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A new Gallup survey discovered that 5.6% of adult Americans identify as a member of the alphabet soup of sexual confusion — a rise of 2% in just eight years.
The survey also noted that 7.6% of people declined to answer questions about their sexual orientation, which is also higher than the 5% recorded in surveys done from 2012 to 2017.
Of the adults self-identifying as LGBT, more than half (54.6%) identify as bisexual. About a quarter (24.5%) say they are gay, with 11.7% identifying as lesbian and 11.3% as transgender. An additional 3.3% volunteered another non-heterosexual preference or term to describe their sexual orientation, such as queer or same-gender-loving.
One of the main reasons LGBT identification has been increasing over time is that younger generations are far more likely to consider themselves to be something other than heterosexual, the survey noted.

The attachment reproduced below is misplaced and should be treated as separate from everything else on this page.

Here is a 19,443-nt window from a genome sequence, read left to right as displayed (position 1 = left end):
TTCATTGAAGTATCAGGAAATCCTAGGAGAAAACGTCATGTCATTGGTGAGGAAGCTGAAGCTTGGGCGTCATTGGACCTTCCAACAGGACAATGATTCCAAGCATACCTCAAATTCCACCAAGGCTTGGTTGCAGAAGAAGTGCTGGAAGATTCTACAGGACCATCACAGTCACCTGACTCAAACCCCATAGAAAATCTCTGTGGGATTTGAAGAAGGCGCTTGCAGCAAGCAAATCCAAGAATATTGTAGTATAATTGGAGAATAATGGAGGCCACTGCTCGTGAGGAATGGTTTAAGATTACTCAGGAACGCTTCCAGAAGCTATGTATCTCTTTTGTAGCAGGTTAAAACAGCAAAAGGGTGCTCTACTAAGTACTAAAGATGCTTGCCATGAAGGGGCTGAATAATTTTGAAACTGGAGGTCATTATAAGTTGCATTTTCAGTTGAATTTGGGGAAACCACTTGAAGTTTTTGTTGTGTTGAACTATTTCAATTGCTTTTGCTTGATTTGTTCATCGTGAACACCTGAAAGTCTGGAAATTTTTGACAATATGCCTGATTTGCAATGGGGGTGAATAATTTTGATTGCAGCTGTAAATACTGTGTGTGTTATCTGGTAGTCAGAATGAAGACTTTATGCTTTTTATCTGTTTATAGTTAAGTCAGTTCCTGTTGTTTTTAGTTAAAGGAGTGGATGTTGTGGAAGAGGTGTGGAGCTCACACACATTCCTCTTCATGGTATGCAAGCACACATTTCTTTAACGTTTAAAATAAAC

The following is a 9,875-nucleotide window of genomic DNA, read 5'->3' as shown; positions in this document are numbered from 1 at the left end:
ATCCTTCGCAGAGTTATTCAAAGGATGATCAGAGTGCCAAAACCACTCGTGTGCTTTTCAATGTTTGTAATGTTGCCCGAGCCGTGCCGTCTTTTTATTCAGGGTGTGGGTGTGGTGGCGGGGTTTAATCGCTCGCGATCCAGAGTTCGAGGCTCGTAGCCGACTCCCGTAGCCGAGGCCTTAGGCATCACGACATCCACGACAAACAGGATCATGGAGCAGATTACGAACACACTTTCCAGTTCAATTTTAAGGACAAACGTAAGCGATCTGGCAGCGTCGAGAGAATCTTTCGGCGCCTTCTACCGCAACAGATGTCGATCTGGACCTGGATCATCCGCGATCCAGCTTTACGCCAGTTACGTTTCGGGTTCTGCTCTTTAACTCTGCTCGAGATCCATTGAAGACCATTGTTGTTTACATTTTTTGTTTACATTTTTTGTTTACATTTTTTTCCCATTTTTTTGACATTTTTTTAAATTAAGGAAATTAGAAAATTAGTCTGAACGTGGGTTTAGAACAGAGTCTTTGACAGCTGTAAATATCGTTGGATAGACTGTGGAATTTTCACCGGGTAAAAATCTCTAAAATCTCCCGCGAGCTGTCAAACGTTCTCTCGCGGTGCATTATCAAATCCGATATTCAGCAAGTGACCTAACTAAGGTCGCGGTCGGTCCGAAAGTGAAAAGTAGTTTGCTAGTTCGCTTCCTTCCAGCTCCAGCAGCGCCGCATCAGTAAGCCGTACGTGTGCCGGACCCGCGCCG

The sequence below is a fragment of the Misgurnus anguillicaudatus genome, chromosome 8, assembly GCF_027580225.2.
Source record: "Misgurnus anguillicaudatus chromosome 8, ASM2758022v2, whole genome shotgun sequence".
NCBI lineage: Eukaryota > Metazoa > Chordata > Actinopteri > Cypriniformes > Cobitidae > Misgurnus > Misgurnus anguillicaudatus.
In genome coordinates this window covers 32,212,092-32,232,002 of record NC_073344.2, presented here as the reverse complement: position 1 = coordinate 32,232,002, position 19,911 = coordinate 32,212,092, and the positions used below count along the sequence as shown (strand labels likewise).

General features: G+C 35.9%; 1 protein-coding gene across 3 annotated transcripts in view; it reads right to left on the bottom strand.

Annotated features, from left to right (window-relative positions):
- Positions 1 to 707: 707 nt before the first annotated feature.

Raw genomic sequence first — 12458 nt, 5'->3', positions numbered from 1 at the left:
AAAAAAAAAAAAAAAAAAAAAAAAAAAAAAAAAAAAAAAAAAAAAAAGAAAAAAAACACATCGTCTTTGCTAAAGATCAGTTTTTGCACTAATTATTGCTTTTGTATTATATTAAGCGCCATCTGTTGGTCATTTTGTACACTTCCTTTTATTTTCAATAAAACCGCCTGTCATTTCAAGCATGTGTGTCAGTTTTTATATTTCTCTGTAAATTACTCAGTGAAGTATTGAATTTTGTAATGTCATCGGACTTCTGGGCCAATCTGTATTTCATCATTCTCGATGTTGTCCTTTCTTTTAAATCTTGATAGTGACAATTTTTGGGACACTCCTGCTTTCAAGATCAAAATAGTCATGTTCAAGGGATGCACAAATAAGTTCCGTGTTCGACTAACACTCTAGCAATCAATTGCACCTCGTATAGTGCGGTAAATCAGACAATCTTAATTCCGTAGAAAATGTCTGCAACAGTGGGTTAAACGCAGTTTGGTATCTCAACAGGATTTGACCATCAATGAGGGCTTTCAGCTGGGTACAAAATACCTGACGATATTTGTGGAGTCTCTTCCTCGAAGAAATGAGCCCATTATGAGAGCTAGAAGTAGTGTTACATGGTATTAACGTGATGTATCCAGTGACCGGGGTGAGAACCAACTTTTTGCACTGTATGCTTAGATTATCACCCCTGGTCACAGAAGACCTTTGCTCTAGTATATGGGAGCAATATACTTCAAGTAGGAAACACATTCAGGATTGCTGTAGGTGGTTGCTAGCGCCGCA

There’s no surprise in that considering younger people are traditionally non-conformists and being a different sexual orientation is considered “cool” today among the millennial and digital native generations.
Future surveys should grow increasingly complicated now that Healthline defines 63 different “genders” from which people can self-identify. That’s a rise of seven new gender types in a year considering Facebook gave people a choice of 56 genders to choose from in 2020 when indicating their partner preference.